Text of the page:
There was something stirring in me as I saw the story of the Obama “selfie” at a state funeral. I try to put my finger on it, but it is evasive. I did not like it. Perhaps it’s the joking quality of it. For a moment, before I knew where it had been taken, I thought it might have been done at a Chuck-e-Cheese at a kids’ birthday party, perhaps the party of Obama’s youngest daughter. But that is not the case.
The United States has a few major international and domestic issues going on at the moment the “selfie” was taken. I think of all the people who are not eating properly in our great nation; and of all the people who are toiling in minimum wage jobs while these three people enjoy lives of significant privilege. People who would value the chance to attend Mandela’s funeral or other events of importance but are not privileged must only watch on TV and in the newspapers.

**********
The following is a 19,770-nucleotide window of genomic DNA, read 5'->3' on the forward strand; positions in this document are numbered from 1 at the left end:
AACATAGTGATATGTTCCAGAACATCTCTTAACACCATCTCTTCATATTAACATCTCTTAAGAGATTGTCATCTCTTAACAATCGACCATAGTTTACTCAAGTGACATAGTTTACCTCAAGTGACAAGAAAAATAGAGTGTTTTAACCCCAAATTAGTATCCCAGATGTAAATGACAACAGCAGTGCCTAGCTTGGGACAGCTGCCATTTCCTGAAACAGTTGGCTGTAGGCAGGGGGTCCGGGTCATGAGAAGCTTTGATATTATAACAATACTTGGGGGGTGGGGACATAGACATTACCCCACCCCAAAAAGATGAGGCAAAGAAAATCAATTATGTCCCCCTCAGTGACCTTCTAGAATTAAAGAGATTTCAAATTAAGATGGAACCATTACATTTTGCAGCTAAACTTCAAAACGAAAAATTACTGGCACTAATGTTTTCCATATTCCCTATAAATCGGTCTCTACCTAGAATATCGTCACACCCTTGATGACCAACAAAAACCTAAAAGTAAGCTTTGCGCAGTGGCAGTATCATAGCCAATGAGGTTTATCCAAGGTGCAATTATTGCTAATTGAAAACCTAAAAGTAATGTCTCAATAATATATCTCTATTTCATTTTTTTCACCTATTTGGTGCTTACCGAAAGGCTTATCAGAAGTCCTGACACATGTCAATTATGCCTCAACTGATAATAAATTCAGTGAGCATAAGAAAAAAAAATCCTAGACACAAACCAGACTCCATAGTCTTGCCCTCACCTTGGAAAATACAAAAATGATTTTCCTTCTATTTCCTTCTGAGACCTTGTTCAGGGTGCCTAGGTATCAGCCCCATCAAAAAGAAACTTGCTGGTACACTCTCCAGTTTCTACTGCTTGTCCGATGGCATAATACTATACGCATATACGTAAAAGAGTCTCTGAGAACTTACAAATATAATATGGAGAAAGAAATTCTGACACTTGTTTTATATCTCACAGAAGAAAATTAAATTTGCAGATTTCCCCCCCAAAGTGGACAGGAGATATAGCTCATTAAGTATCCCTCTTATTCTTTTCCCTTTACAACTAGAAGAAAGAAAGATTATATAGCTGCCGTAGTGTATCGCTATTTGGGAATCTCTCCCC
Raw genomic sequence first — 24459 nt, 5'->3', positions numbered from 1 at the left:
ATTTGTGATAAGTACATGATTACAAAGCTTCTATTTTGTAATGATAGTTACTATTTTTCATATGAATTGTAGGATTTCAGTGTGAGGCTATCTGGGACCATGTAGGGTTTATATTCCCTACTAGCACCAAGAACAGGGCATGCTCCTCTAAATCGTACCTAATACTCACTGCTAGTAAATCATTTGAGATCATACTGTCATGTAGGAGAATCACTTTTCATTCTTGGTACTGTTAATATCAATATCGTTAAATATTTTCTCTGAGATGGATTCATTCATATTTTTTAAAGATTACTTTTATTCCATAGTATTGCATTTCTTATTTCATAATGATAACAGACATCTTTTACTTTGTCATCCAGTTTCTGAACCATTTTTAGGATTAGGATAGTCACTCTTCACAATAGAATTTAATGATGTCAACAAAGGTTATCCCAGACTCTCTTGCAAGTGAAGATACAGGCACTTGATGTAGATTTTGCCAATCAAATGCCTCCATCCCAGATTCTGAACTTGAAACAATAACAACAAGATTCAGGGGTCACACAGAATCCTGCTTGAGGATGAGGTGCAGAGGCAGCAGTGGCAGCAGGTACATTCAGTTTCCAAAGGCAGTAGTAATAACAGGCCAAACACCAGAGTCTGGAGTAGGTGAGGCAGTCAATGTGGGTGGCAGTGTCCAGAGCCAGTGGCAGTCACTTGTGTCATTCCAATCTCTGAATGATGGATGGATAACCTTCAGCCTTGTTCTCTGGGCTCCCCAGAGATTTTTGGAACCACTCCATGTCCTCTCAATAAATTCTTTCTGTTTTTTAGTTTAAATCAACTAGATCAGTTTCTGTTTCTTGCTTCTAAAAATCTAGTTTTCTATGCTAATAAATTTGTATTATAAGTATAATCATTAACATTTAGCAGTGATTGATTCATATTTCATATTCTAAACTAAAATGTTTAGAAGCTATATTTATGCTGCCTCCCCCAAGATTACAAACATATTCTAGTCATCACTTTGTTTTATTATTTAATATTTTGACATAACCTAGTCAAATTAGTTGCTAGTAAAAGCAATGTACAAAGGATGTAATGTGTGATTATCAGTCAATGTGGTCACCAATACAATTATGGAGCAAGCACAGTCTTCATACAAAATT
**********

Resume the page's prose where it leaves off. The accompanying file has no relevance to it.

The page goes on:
Now I hear that to try to restore some measure of dignity, Cameron of Great Britain is proposing selling the “selfie” to charity. Which to my mind, only makes the whole affair of taking the photo in the first place more shameful and more arrogant. None of the three leaders are youngsters; they all grew up without these invasive technologies, so should know how to attend an event without them. They should have known better.
I long for the kind of leaders of forty and fifty years ago, who despite being imperfect, were true statesmen (and women). Churchill, Johnson, Roosevelt, Eisenhower, even George Bush Sr., knew how to conduct themselves in public and bring pride to their people.